Johnson, who threw for 239 yards and three TDs and ran for 52 yards on 18 carries despite being sacked twice, finally got a chance to show what he could do as a starter with a game plan tailored to his strengths and playing with the first-team offense.

“I was really comfortable,” Johnson said. “(Offensive coordinator) Coach (Steve) Ensminger put me in the right positions. The O-line did a great job protecting me. The backs did a great job and the receivers made plays for me.”

Including first-time starting tight end Cole Taylor, who made the play of the game by simply having loose shoelaces.

On third and 10 at the LSU 25 on the Tigers’ game-winning possession, Taylor caught a 4-yard pass. As Taylor was tackled by two Florida defenders including Marco Wilson, Wilson ripped off Taylor’s shoe and threw it 20 yards downfield in his post-play exuberance.

Instead of LSU having to punt with around two minutes left to play, Florida was assessed an unsportsmanlike conduct penalty that gave the Tigers an automatic first down and a 15-yard pickup to the LSU 40.

“I think it was a great job by (LSU equipment manager Greg) Stringfellow to loosen up that shoe before the play,” LSU coach Ed Orgeron said with a laugh. “We needed a break and we got a break. I don’t think I’ve ever played in a game when an opponent threw a shoe.”

Added Johnson, “Coach O said in the meeting yesterday (Friday) that one play was going to win the game for us. That was probably the biggest play. Our tight end Cole’s shoe came off and the defender threw it.”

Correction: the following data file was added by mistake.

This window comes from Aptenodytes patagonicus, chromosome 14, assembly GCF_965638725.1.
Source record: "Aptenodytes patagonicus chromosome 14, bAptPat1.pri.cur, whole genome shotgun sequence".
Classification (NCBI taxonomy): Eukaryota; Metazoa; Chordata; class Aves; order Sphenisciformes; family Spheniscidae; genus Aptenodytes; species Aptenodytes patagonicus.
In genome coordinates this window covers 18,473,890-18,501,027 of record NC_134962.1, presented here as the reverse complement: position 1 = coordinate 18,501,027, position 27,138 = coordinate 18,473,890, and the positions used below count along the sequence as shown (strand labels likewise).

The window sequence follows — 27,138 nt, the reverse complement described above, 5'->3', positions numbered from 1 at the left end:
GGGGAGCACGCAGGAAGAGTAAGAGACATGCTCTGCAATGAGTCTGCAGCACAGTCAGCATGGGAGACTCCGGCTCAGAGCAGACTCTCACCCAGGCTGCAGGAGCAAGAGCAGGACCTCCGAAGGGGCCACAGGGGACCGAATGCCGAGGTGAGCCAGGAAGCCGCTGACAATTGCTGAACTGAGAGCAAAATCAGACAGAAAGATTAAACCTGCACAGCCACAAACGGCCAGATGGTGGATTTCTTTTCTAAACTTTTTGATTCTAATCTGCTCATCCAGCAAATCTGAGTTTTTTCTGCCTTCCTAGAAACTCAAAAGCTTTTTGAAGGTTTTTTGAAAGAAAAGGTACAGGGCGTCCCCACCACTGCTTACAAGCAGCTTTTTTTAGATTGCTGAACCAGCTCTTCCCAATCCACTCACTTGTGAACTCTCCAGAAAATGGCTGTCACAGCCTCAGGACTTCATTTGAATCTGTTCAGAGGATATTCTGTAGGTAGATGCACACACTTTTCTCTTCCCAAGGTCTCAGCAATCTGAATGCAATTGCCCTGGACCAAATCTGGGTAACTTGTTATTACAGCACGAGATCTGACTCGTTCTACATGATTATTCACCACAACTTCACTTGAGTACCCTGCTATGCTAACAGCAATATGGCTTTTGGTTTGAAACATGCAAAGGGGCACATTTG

Florida coach Dan Mullen said he didn’t see the shoe toss.

“I guess that’s a penalty,” said Mullen, whose 8-2 SEC Eastern Division champs play Western Division champions Alabama next Saturday in the league championship game in Atlanta. “I have no idea what happened. We get the stop at the end to win the game pretty much and we get a personal foul. We’ve got to keep working, we gotta get better and we gotta make better decisions out there on the field.”

While the Gators played without star tight end Kyle Pitts who had been hurt all week and who was scratched in pregame warmups by Mullen, LSU All-American cornerback Derek Stingley Jr. deemed himself unable to play after the warmups because of a lingering quad injury.

As the game wore on, it became a battle of attrition for the Tigers. They lost four players to injury and cornerback Cordale Flott was ejected in the first quarter for targeting.

LSU could have folded up shop like it has done too many times this season. But not on this night and not after a week when star freshman tight end Arik Gilbert opted out of the final two games of the season and when LSU self-imposed a bowl ban for this season.

“Blocking out the noise was key this week,” Orgeron said. “We had to believe in ourselves. There was a want-to about winning tonight.”

And finally, the Tigers had a happy memory this season to take home to Baton Rouge in preparation for next Saturday’s season finale against Ole Miss in Tiger Stadium.

“Wins like this and moments like these, like (strength) Coach (Tommy Moffitt) and Coach O said you’re never going to forget these,” LSU senior safety JaCoby Stevens said. “We’re going to be 50 or 60 years old talking about Cade kicking that field goal, Max diving and stretching on a third down for a first down. These moments can never be taken away.”